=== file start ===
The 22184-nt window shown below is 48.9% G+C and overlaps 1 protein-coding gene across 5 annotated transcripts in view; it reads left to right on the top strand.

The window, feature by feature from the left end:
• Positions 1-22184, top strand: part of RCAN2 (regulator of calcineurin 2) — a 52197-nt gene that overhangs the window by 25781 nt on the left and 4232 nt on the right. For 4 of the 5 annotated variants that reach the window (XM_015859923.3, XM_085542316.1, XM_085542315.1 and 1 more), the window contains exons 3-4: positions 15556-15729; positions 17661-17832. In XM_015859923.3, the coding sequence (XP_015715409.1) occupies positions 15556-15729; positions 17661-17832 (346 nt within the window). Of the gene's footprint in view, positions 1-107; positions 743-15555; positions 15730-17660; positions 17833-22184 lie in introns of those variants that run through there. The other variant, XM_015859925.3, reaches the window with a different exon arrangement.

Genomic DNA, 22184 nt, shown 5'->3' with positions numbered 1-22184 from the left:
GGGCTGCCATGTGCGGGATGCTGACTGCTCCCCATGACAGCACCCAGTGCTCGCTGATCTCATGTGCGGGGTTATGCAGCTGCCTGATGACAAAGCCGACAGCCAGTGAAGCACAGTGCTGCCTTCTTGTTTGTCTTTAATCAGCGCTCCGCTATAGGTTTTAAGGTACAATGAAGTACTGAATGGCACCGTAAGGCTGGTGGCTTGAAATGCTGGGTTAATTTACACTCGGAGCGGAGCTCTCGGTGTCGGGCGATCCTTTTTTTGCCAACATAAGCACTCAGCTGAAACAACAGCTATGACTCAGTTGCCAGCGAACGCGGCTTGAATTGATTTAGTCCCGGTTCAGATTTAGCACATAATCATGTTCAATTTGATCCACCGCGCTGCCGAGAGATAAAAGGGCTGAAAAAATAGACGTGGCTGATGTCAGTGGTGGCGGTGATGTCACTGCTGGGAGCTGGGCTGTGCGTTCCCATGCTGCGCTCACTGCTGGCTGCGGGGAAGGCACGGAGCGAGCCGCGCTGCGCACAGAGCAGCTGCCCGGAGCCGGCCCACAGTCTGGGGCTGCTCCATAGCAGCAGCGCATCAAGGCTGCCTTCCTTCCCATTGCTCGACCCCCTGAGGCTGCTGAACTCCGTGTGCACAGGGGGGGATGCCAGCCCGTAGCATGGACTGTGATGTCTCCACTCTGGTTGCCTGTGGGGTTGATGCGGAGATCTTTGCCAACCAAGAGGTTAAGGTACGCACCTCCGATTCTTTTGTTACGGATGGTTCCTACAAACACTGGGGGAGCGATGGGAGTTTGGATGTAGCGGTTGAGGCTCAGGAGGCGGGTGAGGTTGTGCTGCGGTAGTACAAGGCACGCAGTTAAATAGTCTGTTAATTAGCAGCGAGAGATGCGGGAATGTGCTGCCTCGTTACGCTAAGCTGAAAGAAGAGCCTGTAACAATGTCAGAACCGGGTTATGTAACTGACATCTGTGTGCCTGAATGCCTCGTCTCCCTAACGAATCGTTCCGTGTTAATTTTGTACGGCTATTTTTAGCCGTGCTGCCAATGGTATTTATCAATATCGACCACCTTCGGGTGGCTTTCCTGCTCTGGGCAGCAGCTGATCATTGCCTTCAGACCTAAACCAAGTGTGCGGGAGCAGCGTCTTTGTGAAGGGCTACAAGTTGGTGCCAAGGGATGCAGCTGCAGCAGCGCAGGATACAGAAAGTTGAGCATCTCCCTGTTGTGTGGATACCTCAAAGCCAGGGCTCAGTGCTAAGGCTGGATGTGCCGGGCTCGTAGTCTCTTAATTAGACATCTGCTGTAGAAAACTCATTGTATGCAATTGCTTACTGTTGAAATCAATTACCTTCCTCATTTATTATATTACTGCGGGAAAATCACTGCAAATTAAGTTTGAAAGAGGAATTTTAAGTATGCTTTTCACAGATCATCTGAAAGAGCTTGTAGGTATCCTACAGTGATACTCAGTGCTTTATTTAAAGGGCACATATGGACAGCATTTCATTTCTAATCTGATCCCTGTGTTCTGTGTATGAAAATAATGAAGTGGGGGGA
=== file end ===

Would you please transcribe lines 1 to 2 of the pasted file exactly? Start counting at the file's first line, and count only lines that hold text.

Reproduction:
The 22184-nt window shown below is 48.9% G+C and overlaps 1 protein-coding gene across 5 annotated transcripts in view; it reads left to right on the top strand.

The window, feature by feature from the left end: